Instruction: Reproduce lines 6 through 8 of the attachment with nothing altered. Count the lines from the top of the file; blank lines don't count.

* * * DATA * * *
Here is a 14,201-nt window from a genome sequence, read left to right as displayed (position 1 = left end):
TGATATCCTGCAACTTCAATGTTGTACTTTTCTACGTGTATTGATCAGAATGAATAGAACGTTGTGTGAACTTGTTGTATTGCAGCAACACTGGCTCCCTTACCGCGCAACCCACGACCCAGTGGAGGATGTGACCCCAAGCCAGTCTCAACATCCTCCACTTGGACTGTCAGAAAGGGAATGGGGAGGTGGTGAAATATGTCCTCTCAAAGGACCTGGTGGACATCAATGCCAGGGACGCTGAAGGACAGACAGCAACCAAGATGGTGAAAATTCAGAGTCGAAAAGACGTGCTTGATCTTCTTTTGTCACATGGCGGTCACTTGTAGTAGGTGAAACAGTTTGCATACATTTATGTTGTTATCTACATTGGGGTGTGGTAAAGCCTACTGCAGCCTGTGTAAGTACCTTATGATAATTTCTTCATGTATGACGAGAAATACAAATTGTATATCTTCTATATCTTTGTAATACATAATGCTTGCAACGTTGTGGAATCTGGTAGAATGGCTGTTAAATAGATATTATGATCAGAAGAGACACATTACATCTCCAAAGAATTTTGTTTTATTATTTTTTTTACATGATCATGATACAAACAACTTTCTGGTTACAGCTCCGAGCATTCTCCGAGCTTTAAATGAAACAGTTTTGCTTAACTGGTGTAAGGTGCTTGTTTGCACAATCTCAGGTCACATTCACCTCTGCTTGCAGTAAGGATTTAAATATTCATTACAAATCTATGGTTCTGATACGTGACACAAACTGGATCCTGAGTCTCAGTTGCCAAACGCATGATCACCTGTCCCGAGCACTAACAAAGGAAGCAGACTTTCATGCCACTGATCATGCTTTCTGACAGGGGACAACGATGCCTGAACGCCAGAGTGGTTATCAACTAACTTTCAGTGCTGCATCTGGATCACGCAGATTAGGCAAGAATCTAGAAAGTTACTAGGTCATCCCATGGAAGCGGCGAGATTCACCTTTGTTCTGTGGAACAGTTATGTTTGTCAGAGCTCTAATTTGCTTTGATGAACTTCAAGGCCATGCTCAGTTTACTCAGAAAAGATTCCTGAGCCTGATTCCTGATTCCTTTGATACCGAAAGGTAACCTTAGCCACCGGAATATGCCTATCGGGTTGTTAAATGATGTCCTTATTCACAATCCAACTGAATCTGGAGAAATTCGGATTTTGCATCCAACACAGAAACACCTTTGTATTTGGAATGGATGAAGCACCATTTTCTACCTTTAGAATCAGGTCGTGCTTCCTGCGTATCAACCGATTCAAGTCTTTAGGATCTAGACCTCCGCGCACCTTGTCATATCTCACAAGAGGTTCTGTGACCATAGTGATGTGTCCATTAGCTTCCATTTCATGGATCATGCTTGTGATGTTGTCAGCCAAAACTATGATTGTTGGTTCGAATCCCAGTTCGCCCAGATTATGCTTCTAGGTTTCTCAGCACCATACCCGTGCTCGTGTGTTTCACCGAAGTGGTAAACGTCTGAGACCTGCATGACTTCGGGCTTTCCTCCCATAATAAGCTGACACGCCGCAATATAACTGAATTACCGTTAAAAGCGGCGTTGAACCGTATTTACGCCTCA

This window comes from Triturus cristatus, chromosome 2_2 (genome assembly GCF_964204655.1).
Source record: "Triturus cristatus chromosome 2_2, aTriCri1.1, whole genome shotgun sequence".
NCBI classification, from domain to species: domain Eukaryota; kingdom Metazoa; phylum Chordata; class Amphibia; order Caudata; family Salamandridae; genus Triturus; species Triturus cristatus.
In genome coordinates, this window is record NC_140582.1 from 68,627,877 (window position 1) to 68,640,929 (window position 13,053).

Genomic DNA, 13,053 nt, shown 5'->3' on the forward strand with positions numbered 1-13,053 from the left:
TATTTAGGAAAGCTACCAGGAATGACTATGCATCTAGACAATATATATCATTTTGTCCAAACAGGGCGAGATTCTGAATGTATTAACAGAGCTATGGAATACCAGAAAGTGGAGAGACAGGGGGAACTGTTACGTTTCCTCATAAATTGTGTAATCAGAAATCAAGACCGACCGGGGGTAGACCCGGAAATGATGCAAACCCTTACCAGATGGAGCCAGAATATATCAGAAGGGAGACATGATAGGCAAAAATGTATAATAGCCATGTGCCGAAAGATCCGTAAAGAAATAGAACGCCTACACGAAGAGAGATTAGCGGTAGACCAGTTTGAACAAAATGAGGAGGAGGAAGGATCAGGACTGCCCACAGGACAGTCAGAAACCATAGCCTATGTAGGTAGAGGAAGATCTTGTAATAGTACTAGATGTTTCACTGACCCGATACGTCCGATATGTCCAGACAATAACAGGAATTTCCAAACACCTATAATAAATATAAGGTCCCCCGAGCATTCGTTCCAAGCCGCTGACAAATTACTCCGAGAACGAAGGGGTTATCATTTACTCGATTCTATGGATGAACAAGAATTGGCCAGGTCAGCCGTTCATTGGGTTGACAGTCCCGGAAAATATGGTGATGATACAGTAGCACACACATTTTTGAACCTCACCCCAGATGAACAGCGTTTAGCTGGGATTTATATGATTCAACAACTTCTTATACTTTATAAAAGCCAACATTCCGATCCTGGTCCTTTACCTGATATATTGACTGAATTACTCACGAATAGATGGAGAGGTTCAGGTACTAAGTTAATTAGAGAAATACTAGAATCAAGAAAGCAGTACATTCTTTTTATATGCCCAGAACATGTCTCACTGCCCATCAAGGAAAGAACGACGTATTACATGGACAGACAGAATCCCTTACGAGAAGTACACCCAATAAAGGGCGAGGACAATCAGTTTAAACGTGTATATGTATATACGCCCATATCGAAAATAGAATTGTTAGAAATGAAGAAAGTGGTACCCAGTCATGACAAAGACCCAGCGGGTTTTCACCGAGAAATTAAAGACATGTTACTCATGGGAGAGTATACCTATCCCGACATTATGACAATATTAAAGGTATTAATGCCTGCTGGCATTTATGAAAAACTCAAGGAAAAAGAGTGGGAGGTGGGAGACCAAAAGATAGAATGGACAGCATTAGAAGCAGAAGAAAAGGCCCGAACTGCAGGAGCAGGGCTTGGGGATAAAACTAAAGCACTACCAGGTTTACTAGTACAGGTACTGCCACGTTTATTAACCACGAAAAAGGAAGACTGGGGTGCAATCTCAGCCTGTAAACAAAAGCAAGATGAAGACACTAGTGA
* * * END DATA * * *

In genome coordinates, this window is record NC_140582.1 from 68,627,877 (window position 1) to 68,640,929 (window position 13,053).

Genomic DNA, 13,053 nt, shown 5'->3' on the forward strand with positions numbered 1-13,053 from the left:
TATTTAGGAAAGCTACCAGGAATGACTATGCATCTAGACAATATATATCATTTTGTCCAAACAGGGCGAGATTCTGAATGTATTAACAGAGCTATGGAATACCAGAAAGTGGAGAGACAGGGGGAACTGTTACGTTTCCTCATAAATTGTGTAATCAGAAATCAAGACCGACCGGGGGTAGACCCGGAAATGATGCAAACCCTTACCAGATGGAGCCAGAATATATCAGAAGGGAGACATGATAGGCAAAAATGTATAATAGCCATGTGCCGAAAGATCCGTAAAGAAATAGAACGCCTACACGAAGAGAGATTAGCGGTAGACCAGTTTGAACAAAATGAGGAGGAGGAAGGATCAGGACTGCCCACAGGACAGTCAGAAACCATAGCCTATGTAGGTAGAGGAAGATCTTGTAATAGTACTAGATGTTTCACTGACCCGATACGTCCGATATGTCCAGACAATAACAGGAATTTCCAAACACCTATAATAAATATAAGGTCCCCCGAGCATTCGTTCCAAGCCGCTGACAAATTACTCCGAGAACGAAGGGGTTATCATTTACTCGATTCTATGGATGAACAAGAATTGGCCAGGTCAGCCGTTCATTGGGTTGACAGTCCCGGAAAATATGGTGATGATACAGTAGCACACACATTTTTGAACCTCACCCCAGATGAACAGCGTTTAGCTGGGATTTATATGATTCAACAACTTCTTATACTTTATAAAAGCCAACATTCCGATCCTGGTCCTTTACCTGATATATTGACTGAATTACTCACGAATAGATGGAGAGGTTCAGGTACTAAGTTAATTAGAGAAATACTAGAATCAAGAAAGCAGTACATTCTTTTTATATGCCCAGAACATGTCTCACTGCCCATCAAGGAAAGAACGACGTATTACATGGACAGACAGAATCCCTTACGAGAAGTACACCCAATAAAGGGCGAGGACAATCAGTTTAAACGTGTATATGTATATACGCCCATATCGAAAATAGAATTGTTAGAAATGAAGAAAGTGGTACCCAGTCATGACAAAGACCCAGCGGGTTTTCACCGAGAAATTAAAGACATGTTACTCATGGGAGAGTATACCTATCCCGACATTATGACAATATTAAAGGTATTAATGCCTGCTGGCATTTATGAAAAACTCAAGGAAAAAGAGTGGGAGGTGGGAGACCAAAAGATAGAATGGACAGCATTAGAAGCAGAAGAAAAGGCCCGAACTGCAGGAGCAGGGCTTGGGGATAAAACTAAAGCACTACCAGGTTTACTAGTACAGGTACTGCCACGTTTATTAACCACGAAAAAGGAAGACTGGGGTGCAATCTCAGCCTGTAAACAAAAGCAAGATGAAGACACTAGTGA